Another couple of steep little hills to tackle, then we approached Trawden.

Winter fields, Trawden
Winter fields, Trawden

Dry stone walls, Trawden
Dry stone walls, Trawden

Another couple of tough little climbs and a quick descent took us to Coldwell Activity Centre, where we turned in for our much-needed cafe stop. I’d told Ben that there was a nice foreign waitress there and she spotted us getting off our bikes and gave us a welcoming smile as we walked in. I had a bowl of tasty Celery soup, followed by cheese and onion sandwiches with a side salad. That lot perked me up a lot, aided and abetted by several cups of strong coffee. Ben got chatting to the waitress when she came over with the bill. Turns out she is Polish. (I’d thought she was central european but hadn’t quite been able to place the accent.)

No rest for the wicked… It was soon time to set off again, but first we peered over the wall of the nearby reservoir as workmen were busily digging it out. I don’t know if it has sprung a leak and is being repaired, or perhaps they are expanding it. At any rate, it’s a big hole in the ground; much deeper than I would have expected.

We were heading back via Widdop Reservoir but first we had to tackle the steep hill at Thursden. It was the usual slog for me and Ben waited at the summit. When I got up there I dismounted and lifted my chain up onto the big chainring ready for a fast run home.

We quickly descended to the reservoir where we stopped to take a photo of us with our bikes. I really don’t seem to be able to run back from the camera, settle down and pose in 10 seconds! I’m always looking somewhere else or fidgeting about when the picture is taken…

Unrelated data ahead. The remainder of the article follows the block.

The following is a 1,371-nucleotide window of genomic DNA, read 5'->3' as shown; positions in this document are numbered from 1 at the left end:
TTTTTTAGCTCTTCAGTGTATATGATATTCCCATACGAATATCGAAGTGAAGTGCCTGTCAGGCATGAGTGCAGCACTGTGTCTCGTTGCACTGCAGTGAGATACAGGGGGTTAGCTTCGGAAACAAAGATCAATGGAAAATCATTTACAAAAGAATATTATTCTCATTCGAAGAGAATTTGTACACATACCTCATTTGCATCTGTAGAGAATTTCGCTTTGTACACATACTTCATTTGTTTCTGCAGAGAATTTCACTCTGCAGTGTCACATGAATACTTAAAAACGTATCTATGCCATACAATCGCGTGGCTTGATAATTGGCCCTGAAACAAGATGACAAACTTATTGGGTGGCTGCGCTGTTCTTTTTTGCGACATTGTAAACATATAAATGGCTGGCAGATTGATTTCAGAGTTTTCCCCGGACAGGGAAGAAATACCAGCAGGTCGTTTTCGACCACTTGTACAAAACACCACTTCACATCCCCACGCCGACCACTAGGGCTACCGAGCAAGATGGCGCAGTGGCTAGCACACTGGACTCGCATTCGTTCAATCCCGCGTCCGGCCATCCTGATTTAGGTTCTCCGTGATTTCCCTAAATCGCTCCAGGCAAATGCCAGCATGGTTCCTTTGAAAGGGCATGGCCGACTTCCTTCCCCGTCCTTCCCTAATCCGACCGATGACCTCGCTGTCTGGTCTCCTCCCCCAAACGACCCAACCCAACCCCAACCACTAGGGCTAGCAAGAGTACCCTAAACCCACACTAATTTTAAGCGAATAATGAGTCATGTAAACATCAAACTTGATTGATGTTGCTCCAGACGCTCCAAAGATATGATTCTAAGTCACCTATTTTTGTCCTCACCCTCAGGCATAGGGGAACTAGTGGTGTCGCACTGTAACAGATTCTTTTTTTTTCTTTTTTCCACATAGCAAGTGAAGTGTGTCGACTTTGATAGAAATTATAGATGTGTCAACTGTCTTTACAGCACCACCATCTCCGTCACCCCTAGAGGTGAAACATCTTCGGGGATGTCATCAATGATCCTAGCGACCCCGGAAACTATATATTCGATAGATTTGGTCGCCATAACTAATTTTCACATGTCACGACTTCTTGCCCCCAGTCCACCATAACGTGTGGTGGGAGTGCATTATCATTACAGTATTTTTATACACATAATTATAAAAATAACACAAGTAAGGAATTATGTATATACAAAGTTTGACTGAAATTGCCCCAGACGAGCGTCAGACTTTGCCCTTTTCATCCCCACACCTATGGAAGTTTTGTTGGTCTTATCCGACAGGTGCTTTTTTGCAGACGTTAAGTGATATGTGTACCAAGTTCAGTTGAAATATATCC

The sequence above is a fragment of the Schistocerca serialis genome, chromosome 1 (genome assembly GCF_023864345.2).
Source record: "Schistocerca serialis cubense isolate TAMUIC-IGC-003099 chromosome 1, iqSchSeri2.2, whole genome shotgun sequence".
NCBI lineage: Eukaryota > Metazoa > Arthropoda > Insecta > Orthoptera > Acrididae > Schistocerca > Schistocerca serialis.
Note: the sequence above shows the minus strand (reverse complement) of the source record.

Colin (L) and Ben by Widdop reservoir
Colin (L) and Ben (R) by Widdop Reservoir

Soon we were back on the bikes and whizzing down the road, only for Ben to discover that he’d trodden in a big dog shit at the reservoir! It was all over his shoe, pedal, bike chain, and back wheel. He also managed to get some on his gloves. Lovely… I wish people would clean up after their pooches! 👿

Ben cleaned off as much crap as he could at the side of the road, and then we rode back to town.

Nearly 38 miles (61 km) of scenic winter cycling with about 5,000 ft of hills (1,500 m). If you want to know the exact route, I’ve uploaded it to BikeHike for you. (I’m sure that my climbing stats are more accurate than BikeHike’s – I went through my Memory Map profile by hand and added up all the significant climbs.)

Oh, I nearly forgot… When I was saying goodbye to Ben at the car park, he fished out a large tub of home-made plum jam from the back of his car, a present from him and his wife – excellent!

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4 Responses to “Road Ride – Slippery Ford, Black Lane Ends, Coldwell”

  1. You are doing well at keeping the winter rides up, you’ll be storming up the hills in summer 2010!

  2. Just hanging on really! This time leading up to the Winter Solstice is difficult for me and I’m struggling not to gain weight. Soon, there’ll be the usual madness between Christmas and New Year where people tempt me with far too much calorie-dense food and drink, and then it’ll be back to work!

    I always start to feel better once we are into the New Year. Even though I haven’t achieved what I wanted to this year, at least I should be able to start 2010 in much better shape than I was in early 2009!

    I certainly fancy doing some hill-storming again. It’s been 8 years since I was last able to do it, but boy, it felt good!

  3. hehehe…told you he climbed like a mountain goat.

  4. I’m going to do my best to get myself into mountain goat mode in 2010. Mind you, I said that about 2009…! 😉